|Subject: More on Circling Northern Portugal|
More on Circling Northern Portugal#May 2004
Hi, Ziners, friends, and colleagues,
On May 22, I posted on TheTravelzine, http://groups.yahoo.com/group/TheTravelzine/ and to specific family, friends, and colleagues, a synopsis of our trip to Portugal from May 3-18, 2004.
Since then, my dreams (yes, I've dreamed about this trip) and my travel companions (wife and long-time friends) have suggested that I left a lot out. Well, the posting was pretty long as it was; but yes, there are other things those contemplating a similar trip might find useful to know. Herewith some of this stuff (if you're hitting this first, I'd suggest going to the original posting and reading that first, then this):
1. Lisbon for two nights (May 4-5), as noted on May 22, plus Castle of S. Jorge overlooking the city and the funicula up another hill to the Institute of Port (tasting and purchase);
2. On May 6, west an hour or so's drive to magical Sintra, the almost rain-forested mountain summer retreat of Portugal's elites for centuries, for one night at the Quinta das Sequoias (buried in, yes, Sequoia trees!), a country house with six guest rooms and breakfast, owned by an elegant lady with a decorator's taste and an impressive penchant for collectibles who advised us against eating at the reputedly nouvelle Lawrence's Hotel in favor of a restaurant in a small nearby village that was pretty good but made us feel we should have trusted our initial advice. Here we explored the fantastic Paco Real, the National Palace of Sintra, with its conical twin kitchen towers and a wonderful self-guided tour through three centuries of added-on rooms with all kinds of stories and decorations to marvel at. We'd go back the Quinta and stay longer in Sintra.
3. The next day north along the coast (Portuguese windmills with rolled furls) through the picturesque but overrun-with-vacation- condos fishing town of Ericiera (nice fish market); by-passing Fatima; by-passing Obidos and Batalha (the attractions of which we'd been advised to see); stopping at Conimbraga to see the "best Roman ruins in Iberia" (which we arrived at too late to explore, but not too late to see the fine little museum there and buy some souvenirs), ending up in Coimbra, the ancient university town (one night). We were in the dowager Hotel Astoria (May 7), with no garage and in small rooms and a restaurant Fodor's said was the best in the city but where I had the trip's worst meal. And, university students caroused in the streets under our windows till 6 am. (see earlier posting).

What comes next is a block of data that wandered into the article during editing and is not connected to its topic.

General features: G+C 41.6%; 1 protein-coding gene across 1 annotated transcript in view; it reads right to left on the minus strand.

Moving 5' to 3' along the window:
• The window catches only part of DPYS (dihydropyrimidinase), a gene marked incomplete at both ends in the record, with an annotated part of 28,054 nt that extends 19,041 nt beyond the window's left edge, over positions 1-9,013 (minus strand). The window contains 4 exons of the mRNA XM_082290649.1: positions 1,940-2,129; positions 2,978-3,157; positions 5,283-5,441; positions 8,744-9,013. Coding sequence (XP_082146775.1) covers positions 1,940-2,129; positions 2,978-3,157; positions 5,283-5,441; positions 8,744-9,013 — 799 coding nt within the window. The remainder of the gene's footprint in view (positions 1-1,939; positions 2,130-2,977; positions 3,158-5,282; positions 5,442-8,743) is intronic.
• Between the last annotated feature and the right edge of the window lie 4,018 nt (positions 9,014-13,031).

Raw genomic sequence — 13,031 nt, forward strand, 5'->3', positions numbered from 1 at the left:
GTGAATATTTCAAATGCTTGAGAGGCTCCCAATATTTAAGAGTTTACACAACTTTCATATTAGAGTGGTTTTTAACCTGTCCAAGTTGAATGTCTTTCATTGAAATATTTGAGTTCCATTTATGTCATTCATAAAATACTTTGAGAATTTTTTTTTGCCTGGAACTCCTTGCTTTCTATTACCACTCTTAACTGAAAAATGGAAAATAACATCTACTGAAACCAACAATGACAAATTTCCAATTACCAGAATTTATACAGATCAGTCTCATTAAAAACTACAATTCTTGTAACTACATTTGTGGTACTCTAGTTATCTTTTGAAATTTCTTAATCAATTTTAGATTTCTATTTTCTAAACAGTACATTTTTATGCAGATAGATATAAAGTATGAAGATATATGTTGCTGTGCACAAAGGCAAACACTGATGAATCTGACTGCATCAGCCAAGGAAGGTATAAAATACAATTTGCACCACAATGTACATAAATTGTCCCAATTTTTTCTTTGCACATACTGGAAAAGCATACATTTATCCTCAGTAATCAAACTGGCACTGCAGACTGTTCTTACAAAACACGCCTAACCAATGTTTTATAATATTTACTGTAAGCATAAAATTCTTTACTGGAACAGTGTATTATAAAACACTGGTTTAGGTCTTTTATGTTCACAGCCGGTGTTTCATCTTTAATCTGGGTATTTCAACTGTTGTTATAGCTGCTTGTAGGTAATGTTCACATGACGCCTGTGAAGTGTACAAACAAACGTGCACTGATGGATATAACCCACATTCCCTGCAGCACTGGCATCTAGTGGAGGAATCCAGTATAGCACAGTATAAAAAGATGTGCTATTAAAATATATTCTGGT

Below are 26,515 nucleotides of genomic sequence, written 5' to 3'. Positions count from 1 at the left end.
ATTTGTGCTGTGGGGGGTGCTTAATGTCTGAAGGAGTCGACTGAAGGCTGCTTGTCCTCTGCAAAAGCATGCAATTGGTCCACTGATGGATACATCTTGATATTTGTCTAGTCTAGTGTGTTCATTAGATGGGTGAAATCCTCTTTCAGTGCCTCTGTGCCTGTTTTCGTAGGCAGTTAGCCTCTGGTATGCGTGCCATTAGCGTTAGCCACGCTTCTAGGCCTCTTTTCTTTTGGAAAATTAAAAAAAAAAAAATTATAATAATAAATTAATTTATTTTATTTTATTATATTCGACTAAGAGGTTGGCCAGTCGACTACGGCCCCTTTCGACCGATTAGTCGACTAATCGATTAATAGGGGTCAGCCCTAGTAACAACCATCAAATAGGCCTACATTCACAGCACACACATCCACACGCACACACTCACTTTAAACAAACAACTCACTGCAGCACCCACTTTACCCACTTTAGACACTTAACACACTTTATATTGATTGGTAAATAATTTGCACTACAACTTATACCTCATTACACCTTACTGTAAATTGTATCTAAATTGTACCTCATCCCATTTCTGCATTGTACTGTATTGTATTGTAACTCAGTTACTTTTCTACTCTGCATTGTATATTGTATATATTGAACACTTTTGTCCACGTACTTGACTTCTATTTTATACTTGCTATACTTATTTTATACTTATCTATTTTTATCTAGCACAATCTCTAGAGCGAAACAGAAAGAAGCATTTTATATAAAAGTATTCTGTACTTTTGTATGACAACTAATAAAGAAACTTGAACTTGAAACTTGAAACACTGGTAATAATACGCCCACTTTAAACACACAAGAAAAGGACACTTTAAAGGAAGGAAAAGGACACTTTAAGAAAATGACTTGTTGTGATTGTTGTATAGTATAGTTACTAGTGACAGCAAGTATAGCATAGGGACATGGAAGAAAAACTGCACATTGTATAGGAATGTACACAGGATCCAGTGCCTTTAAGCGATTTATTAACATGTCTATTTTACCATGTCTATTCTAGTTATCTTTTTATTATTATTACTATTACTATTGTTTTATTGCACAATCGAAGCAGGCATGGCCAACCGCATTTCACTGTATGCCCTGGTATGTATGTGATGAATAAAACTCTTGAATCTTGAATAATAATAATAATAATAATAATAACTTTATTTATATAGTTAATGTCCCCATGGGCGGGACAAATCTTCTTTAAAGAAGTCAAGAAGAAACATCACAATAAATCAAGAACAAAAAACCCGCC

4. The next morning in Coimbra, exploring the city and the university on the heights (and talking at some length to some of those students, who had recovered faster than we would have). In the afternoon north through seaside Aviero and ending up at Oporto, which seems one vast though picturesque, construction zone for two nights (May 8-9). This was our best meal of the trip at the Bull and Bear (see May 22 posting).
5. May 9 was moderately rainy and we decided to explore north of Oporto by car, to Viana do Castelo, Barcelos, and Guimaraes, the furthest north first, then southeast closer to Oporto. These all had sights worth seeing and the day cleared, but the route and priority was a mistake. Do Guimaraes first and maybe only (unless you are on market day at Barcelos, "one of Portugal's great participatory experiences," sayeth Fodors, which we found generally reliable, the restaurant in Coimbre notwithstanding). Guimaraes is the birthplace of Portugal's first great king, has a perfect hilltop castle and at least three museums worthy of visits (we got there on Sunday, and late and saw only the outsides of all this). Our sense is that Guimaraes is worth a special trip.
6. May 10 we went to Graham's Port Cellars and on to Pinhao and Casa de Casal do Loivos (see May 22), staying there to May 13. This is very much worth your consideration.
7. May 14 was to Braganza (see May 22 posting) and its Pousada. Pousada's are state owned and run hotels, usually historic buildings transformed into nice (and expensive) hotels. Braganza has one of the few that are new construction (though 1960s vintage, we were told, but quite fine). It had easily the trip's most spectacular dining room and bedroom view of a perfectly preserved medieval castle and walled town. Excellent lunch and dinner at La Em restaurant, book-ending a visit to the very fine small Museo fo Abade de Bacal with local ancient and modern architecture and art.
8. May 15 was the trip by Foz Cao, the world's best primitive wall engraving site (see May 22 posting), to Castello Branco and the trip's second best meal in the small, quaint Praca Velha in that town's old section, bypassing a couple of castled and walled mountaintop towns along the way#but stopping at a small Roman bridge across a brook (there are things like this everywhere, it seemed).
9. Then Evora on May 16, reputedly Portugal's most beautiful walled and castled city, close enough to Lisbon to be a playground for that city's residents
10. And, finally, on May 17, back to Lisbon, for the dinner (my first charcoal-grilled octopus, which was terrific) with our zine compatriots described on May 22#and home the next day.
We do hope this additional information is helpful.
Baze Basil J. Whiting Brooklyn, NY